Jack White returned to Deer Lake Park last Thursday with his typical shock of Edward Scissorhands hair buzzed on the sides. The locks on top of his head fell to his ears, where a pair of Elvis-inspired sideburns continued the trajectory south. Jack appeared not in a full suit (his standard uniform) but a t-shirt, blue-and-black pinstriped pants, white buckle shoes, and, peculiarly, a compression sleeve on his right arm.
More peculiarly, White was not his usual talkative self. He didn’t tell (fictional?) stories or joke with the audience. Instead, he carried himself with businesslike seriousness as he ripped into blues brute “High Ball Stepper”, the menacing “I’m Slowly Turning into You”, and other beloved guitar-heavy singles including “Dead Leaves and the Dirty Ground” and “Freedom at 21”. He did offer many opportunities for the crowd to clap and lead the vocals though.
His set spanned his mainstream career: the Raconteurs’ bass-powered “Steady As She Goes” set the crowd into a state of kinetic cool; they swayed like flowers in the wind during “Rose with a Broken Neck”, one of his collaborations with Danger Mouse and Daniele Luppi; and too many White Stripes songs to name filled long-time fans with nostalgic glee.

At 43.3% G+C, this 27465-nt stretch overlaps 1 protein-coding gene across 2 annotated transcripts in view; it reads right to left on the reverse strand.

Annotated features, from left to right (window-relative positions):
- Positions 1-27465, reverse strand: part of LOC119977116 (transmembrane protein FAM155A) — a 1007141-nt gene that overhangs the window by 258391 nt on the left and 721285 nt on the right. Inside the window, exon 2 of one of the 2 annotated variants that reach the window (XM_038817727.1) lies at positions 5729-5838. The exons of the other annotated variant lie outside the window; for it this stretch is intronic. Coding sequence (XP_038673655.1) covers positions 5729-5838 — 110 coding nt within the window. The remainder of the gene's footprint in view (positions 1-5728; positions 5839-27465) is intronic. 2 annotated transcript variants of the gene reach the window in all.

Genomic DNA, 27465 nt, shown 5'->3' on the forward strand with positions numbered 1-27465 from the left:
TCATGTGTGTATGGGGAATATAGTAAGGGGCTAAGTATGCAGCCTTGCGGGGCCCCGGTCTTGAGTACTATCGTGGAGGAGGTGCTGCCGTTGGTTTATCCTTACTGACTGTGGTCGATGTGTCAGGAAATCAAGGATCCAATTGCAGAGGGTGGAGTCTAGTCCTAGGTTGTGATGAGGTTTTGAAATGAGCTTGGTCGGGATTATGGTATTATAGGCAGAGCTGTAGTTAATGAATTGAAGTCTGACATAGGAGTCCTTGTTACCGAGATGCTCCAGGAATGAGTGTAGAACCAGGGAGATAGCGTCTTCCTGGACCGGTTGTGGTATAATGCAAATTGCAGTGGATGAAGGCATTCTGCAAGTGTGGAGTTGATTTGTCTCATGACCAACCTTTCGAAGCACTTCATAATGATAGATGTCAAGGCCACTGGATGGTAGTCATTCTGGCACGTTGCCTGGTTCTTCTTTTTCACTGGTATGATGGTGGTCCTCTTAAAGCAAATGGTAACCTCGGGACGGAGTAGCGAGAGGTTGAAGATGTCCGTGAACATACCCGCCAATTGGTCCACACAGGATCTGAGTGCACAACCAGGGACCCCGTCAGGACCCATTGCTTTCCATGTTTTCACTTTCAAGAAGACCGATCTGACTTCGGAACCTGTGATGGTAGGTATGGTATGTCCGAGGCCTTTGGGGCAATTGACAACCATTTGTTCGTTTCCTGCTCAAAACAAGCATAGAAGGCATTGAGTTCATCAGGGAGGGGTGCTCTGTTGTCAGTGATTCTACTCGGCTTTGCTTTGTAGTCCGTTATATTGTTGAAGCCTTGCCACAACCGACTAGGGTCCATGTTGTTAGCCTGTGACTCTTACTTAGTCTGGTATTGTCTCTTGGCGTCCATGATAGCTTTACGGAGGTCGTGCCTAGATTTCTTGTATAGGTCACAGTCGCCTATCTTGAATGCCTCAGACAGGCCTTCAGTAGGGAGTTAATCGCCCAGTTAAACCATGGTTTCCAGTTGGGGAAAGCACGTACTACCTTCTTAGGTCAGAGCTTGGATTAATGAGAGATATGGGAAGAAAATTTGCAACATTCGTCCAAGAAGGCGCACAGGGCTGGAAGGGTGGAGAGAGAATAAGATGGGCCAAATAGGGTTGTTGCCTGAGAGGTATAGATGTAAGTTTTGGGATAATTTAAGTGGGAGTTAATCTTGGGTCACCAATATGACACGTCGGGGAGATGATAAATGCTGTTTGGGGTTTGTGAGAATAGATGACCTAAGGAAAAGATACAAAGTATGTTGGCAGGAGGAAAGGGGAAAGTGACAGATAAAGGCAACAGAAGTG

Songs such as “We’re Going To Be Friends”, “Sugar Never Tasted So Good”, “Temporary Ground”, “Love Interruption”, and the rare live treat (one of my favourite White Stripes songs and one of their most underrated in my opinion), “The Same Boy You’ve Always Known” proved that super-sizing songs doesn’t always make them sound better. Lost in the six-person band arrangement were the nuanced “happy accidents” in Jack’s guitar-playing – the missed notes and wrong notes that set his live performances so far apart from (and to many fans above) his studio recordings. Then there was the matter of Jack’s vocals: Ruby Amanfu’s and Lillie Mae Rische’s harmonies are saccharine on Blunderbuss and Lazaretto, but it’s difficult to synchronize with his erratic live singing style. One moment he and Rische complimented each other; the next he suddenly yelped over or growled under her voice.